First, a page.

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Home » Edward Herbst – Reviving Early Twentieth-Century Balinese Vocal Styles through the Music Recordings of 1928

Edward Herbst – Reviving Early Twentieth-Century Balinese Vocal Styles through the Music Recordings of 1928

Edward Herbst

My presentation will incorporate aural examples that illuminate issues relating to an ongoing repatriation project involving the first published recordings of music in Bali. In August 1928 representatives of the German companies Odeon and Beka arrived in Bali and recorded a great variety of genres. About half of the recordings were of vocal music: classical, ritual and popular styles. In the 20s Bali was experiencing tremendous societal transformation reflected in new forms and the disappearance of ancient genres. The last of the Balinese kingdoms had just been conquered by the Dutch in 1908.

The intent of the Odeon-Beka companies was to sell these 78 rpm records to the indigenous population. But Bali was not a cash economy and there was more than enough live music to listen to, so virtually none of the records sold. By 1931 the local European dealer in Denpasar—during a fit of rage—destroyed his entire inventory.

In 1998 Allan Evans, director of Arbiter of Cultural Traditions, asked if I would write CD notes for The Roots of Gamelan, a sampler of the 1928 recordings. I wrote from a distance and soon after brought the CD to Bali. The overwhelming enthusiasm of musicians and singers old and young led me to initiating a repatriation project of all extant recordings from 1928, numbering at last count fifty-five 78s—109 sides, each three minutes.

Philip Yampolsky provided me with a list of the many 78s he had personally located based on Andrew Toth’s earlier discography. This information led to a worldwide quest for access to these discs, ranging from Indonesia’s National Museum to UCLA and numerous public and private collections. We have given publication rights to Indonesian colleagues who will release five volumes as CD/DVDs and cassettes.

Since these recordings have been unavailable until now, my Balinese colleagues and I are similarly dealing with varying degrees of unknowns, necessitating a collaborative process of research. It is what I often refer to as our kebingunan enak, delightful confusion stimulating considerable re-thinking about aesthetics and cultural history. Another unusual facet of the project is that I am writing for a Balinese readership as much or more than for international readers. My perspectives are from conversations with singers, musicians and dancers, some of whom are near centenarians, offering missing narratives often contrary to accepted wisdom. We are continually struck by the experimentation, improvisation, humor and subtle nuance in music and dance of the 1920s.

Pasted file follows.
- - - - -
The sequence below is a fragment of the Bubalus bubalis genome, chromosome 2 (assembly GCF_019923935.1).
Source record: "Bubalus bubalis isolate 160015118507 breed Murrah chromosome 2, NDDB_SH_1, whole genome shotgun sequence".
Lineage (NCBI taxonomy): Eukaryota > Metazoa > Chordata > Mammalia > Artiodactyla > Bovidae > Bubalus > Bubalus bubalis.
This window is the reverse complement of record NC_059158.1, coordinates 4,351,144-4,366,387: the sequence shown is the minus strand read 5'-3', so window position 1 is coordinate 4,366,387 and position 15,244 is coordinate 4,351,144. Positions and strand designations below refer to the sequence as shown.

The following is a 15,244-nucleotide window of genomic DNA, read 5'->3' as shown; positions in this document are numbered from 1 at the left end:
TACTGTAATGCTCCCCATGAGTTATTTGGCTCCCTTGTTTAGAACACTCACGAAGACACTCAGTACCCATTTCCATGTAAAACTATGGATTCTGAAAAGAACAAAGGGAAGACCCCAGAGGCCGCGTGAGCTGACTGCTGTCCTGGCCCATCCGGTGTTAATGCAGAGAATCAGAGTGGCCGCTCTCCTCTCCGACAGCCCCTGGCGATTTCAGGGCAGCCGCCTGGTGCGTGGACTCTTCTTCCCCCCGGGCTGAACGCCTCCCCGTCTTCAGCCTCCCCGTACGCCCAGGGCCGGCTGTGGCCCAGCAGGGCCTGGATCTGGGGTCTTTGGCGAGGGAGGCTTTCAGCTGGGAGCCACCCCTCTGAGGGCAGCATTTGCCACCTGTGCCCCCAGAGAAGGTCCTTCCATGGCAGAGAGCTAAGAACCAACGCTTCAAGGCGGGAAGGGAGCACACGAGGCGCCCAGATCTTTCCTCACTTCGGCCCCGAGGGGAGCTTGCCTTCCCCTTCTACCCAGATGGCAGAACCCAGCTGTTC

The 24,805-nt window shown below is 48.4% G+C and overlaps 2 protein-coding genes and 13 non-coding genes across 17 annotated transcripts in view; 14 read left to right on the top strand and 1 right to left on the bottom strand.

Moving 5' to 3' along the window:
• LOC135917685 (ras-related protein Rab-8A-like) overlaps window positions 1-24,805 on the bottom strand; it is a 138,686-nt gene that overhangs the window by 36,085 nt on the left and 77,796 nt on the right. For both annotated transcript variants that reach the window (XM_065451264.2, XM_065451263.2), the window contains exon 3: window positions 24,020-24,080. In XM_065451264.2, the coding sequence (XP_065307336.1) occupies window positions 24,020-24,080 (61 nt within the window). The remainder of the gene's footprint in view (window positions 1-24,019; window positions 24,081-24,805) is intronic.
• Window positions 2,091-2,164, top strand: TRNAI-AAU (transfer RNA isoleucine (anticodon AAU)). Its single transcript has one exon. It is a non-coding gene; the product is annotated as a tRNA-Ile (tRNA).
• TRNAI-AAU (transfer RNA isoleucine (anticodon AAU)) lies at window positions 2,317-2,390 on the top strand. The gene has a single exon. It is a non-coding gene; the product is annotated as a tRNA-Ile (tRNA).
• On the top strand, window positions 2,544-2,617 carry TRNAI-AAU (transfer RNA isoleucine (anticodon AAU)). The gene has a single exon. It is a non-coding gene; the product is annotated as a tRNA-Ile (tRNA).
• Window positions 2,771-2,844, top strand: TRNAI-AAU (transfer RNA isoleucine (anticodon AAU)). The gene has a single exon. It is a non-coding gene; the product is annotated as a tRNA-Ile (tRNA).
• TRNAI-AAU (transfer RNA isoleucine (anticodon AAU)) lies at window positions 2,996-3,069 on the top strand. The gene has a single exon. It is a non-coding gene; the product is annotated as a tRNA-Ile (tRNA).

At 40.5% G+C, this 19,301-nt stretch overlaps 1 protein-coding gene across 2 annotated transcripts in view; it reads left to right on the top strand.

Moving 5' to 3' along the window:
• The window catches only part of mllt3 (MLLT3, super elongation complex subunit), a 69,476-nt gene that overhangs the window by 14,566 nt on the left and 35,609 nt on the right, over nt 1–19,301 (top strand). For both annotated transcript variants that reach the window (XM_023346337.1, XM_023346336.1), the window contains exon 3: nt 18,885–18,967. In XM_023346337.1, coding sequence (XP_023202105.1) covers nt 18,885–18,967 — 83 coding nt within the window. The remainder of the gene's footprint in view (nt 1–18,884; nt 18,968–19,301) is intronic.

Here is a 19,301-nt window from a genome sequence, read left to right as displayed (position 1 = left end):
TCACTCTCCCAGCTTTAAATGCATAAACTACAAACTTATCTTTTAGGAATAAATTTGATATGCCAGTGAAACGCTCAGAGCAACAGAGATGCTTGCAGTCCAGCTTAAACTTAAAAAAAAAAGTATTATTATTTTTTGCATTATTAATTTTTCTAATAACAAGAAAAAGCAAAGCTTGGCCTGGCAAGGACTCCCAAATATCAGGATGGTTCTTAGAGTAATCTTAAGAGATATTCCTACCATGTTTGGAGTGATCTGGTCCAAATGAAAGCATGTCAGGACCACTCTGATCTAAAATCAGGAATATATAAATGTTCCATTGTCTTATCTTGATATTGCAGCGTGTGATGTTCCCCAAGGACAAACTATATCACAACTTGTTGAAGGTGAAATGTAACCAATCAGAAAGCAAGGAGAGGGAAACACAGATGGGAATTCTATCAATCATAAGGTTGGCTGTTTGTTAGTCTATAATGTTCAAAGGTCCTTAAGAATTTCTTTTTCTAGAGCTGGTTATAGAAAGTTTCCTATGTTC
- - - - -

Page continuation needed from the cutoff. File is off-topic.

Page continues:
Visits to the palace of Klungkung led us to the family of two singers and a great grandson of the author of the many of the excerpted geguritan poems, Anak Agung Gdé Pemeregan, born in 1810. We discovered that Pemeregan’s Duh Ratnayu, one of Bali’s most popular romantic poems—thought of as generic love lyrics adapted by Arja dance-opera’s ever-popular Sampik-Ingtai story—was actually a contemporary account of a prohibited love affair between first cousins in the royal court of Klungkung during the 1890s. The singer recorded in 1928, Ida Boda, would likely have been a personal acquaintance of these ill-fated lovers, forbidden to marry, the female drowned in the sea by orders of her family in 1901 and expunged from royal chronicles. The princess’s death was believed at the time to be an omen that foretold the fall (and mass suicide) of this last Balinese kingdom. I should call attention to Ida Boda’s affecting use of “movement of sound through the body,” often with mystical, metaphysical connotations, particularly playing with mouth, nose and throat to shape vowels.

While most of today’s music concentrates on five tones, the microtonal singing of 1928 reflects archaic seven-tone gamelan such as gambuh and Semar Pagulingan but exhibiting an even wider palette of pitches. Ambiguities of intonation became profound when I realized that today’s revered singers are enchanted by the subtleties of these songs but have difficulty imitating them.